June 8, 2018 12:45PM

150‐​Year Wait for Indian Immigrants With Advanced Degrees

I have previously written that no one knows how long legal immigrant workers will have to wait for permanent residency (i.e. green cards) in the United States, particularly from India where the wait times are the longest. But now U.S. Citizenship and Immigration Services (USCIS) has released the number of applicants for each category, so we can compute rough estimates of the number of years it will take people applying today to receive their green cards.

Table 1 provides the data. As of April 20, 2018, there were 632,219 Indian immigrants and their spouses and minor children waiting for green cards. The shortest wait is for the highest skilled category for EB-1 immigrants with “extraordinary ability.” The extraordinary immigrants from India will have to wait “only” six years. EB-3 immigrants—those with bachelor’s degrees—will have to wait about 17 years. The biggest backlog is for EB-2 workers who have advanced degrees. At current rates of visa issuances, they will have to wait 151 years for a green card. Obviously, unless the law changes, they will have died or left by that point.

Table 1: Indian Immigrants Waiting for Green Cards (Approved Petitions for Alien Worker)*

Primary Spouse & Children Total Share Waiting 2017 Visas Issued Share of Visas Projected Wait
EB-1: Extraordinary ability







6 Years

EB-2: Advanced degrees







151 Years

EB-3: Bachelor’s degrees







17 Years

Grand Total








Source: U.S. Citizenship and Immigration Services; Annual Visas from U.S. Department of State; *As of April 20, 2018 with Priority Date On or After May 2018 Department of State Visa Bulletin; Note: Spouses & children are based on USCIS’s estimate of the ratio of primary to dependent applicants

Immigration attorneys Adam Greenberg and William Stock pointed out to me two caveats regarding these calculations. First, because almost all EB-2 workers qualify under EB-3 since they have bachelor’s degrees, they—or their employers—can refile under the EB-3 category. This means that the wait times between the categories could start to average out. Most immigrants in the EB-2 backlog likely haven’t refiled in the EB-3 line because the wait times for applicants who are receiving their green cards right now are basically the same for EB-2 and EB-3 (about a decade). There is the cost of refiling, so that would tend to discourage line jumping. However, averaging the two lines still yields a wait time of 58 years for both categories. Second, there could be some duplicate petitions filed for the same individuals by different companies. We have no way to quantify this phenomenon, but it is likely not too substantial because most employers withdraw the petition once their employee leaves. USCIS’s report also states that it excluded “revoked or reopened” petitions, so it did attempt to clean the data of the duplicates.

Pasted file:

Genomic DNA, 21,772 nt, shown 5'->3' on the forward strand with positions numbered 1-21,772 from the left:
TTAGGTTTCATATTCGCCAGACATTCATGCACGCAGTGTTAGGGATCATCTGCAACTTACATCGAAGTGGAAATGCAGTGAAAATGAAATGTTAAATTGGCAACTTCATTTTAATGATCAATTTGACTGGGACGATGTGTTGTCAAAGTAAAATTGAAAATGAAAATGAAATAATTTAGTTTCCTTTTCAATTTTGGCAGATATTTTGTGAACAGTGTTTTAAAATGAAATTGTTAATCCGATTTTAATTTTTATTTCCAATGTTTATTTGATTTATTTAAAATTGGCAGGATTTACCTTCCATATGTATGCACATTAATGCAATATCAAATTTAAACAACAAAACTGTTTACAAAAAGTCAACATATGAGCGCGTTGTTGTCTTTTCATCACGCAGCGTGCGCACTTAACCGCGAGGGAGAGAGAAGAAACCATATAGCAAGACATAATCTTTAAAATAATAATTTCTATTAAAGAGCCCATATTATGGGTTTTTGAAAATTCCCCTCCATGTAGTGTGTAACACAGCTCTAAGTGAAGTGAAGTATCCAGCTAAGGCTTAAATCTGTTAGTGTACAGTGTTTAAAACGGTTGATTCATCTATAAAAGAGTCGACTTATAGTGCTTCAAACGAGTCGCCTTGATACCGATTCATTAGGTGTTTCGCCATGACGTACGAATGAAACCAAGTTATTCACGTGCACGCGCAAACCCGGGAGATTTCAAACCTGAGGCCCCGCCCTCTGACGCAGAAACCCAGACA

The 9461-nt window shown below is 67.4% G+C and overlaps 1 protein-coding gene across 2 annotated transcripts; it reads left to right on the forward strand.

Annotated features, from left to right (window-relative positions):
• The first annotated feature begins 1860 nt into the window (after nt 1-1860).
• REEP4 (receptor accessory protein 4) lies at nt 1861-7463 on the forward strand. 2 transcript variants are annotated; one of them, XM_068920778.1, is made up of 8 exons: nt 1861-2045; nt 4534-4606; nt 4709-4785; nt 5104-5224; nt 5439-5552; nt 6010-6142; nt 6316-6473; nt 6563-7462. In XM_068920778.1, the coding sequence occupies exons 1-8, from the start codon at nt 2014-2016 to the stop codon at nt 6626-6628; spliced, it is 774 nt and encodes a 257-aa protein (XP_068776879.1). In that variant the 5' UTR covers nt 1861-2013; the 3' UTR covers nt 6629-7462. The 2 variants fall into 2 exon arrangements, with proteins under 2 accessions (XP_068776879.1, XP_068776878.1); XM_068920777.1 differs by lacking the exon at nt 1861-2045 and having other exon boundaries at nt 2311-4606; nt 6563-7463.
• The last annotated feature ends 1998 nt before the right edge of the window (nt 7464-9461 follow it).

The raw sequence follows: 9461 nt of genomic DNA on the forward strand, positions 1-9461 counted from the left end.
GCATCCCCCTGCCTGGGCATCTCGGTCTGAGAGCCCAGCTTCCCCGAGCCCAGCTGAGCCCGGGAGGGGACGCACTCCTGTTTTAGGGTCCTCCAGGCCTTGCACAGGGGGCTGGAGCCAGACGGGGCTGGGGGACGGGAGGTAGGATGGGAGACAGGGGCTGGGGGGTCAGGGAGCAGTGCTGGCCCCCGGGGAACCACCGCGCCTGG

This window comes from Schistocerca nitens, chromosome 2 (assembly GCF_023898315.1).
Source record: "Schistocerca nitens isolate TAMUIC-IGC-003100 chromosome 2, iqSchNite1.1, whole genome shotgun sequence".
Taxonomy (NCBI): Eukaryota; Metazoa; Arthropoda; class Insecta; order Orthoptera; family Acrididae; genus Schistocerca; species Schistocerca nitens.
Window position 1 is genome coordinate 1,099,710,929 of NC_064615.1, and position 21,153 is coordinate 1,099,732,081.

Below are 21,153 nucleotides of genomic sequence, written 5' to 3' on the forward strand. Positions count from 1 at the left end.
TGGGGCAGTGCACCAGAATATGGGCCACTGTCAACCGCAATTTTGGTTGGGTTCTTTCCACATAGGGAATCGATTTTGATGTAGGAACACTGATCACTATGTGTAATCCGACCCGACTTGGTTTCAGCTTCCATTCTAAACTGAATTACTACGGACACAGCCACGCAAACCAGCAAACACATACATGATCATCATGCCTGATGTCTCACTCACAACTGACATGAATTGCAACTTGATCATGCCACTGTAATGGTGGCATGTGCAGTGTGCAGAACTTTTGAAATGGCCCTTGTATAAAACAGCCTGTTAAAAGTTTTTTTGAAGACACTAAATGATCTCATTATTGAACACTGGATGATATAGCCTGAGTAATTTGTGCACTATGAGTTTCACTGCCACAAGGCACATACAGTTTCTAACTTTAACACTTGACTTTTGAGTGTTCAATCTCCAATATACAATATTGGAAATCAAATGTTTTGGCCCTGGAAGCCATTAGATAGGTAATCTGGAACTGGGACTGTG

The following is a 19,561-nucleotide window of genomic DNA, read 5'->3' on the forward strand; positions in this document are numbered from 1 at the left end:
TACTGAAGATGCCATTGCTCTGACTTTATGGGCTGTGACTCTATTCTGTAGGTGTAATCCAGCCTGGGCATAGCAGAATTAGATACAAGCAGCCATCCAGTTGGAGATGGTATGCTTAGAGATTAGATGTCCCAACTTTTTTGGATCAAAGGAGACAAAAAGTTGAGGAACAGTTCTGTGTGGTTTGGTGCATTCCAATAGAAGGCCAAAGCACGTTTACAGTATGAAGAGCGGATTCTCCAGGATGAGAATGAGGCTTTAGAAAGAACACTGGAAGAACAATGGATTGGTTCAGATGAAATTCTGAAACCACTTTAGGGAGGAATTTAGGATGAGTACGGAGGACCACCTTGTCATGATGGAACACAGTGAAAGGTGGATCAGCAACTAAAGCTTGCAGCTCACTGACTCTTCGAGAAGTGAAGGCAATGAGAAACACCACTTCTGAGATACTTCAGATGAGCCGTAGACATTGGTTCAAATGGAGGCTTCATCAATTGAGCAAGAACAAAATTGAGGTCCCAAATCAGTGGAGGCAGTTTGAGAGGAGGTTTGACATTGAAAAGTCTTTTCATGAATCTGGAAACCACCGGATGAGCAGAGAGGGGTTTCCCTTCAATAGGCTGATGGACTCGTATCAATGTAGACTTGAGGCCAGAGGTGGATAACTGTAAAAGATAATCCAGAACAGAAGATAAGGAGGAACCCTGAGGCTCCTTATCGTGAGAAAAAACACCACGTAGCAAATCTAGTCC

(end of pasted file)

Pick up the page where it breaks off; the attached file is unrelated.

As Table 1 shows, the green card allocation is not based on the length of the backlog, so 69 percent of the backlog is in the EB-2 category, but it received only 13 percent of the green cards issued in 2017. There are two reasons for this. First, each category is guaranteed a minimum of 40,040 green cards, so the allocation between categories does not adjust when one category has higher demand than the others. Second, EB-2 is currently subject to the per‐​country limits—previously discussed here—that prevent Indian immigrants from receiving more than 7 percent of the green cards issued in the category.

For employment‐​based green cards, the per‐​country limit only applies in full force when the category is filled up, meaning that if some green cards would go to waste, Indian immigrants can receive above the per‐​country limit of 7 percent. For this reason, Indian immigrants received nearly 18 percent of the total green cards issued in the EB-3 category in 2017. The last time the per‐​country limits fully applied in EB-3 was in 2012. The demand in EB-2 is so high from other countries right now, however, that EB-2 immigrants from India received only about 7 percent of the total.

This inconsistency in the application of the per‐​country limit raises a third important caveat to the calculations above. If the per‐​country limits end up not applying fully for EB-2 during some future years, they could receive their green cards before the next century. For example, if they received the same number of green cards as EB-3 workers did in 2017, they would have to wait “only” 65 years, rather than 151 years as projected in Table 1 based on the number of issuances in 2017. On the other hand, if the per‐​country limits end up applying fully for EB-3 workers after 2018, they could end up having to wait more than 40 years, rather than 17 years. 

It’s worth emphasizing that the per‐​country limits are still discriminating against EB-3 Indians. Only once every other national who wants a green card in that category gets one do they get relief, so tens of thousands of immigrants from other countries are still bypassing them in line, even though Indians have waited longer. The absurd wait times for Indian immigrants highlights the importance of ending this pointless discrimination in the legal immigration system—which the Fairness for High Skilled Immigrants Act (H.R. 392)—but Congress shouldn’t just adopt a spread‐​the‐​pain policy either. It should increase the number of green cards issued as well.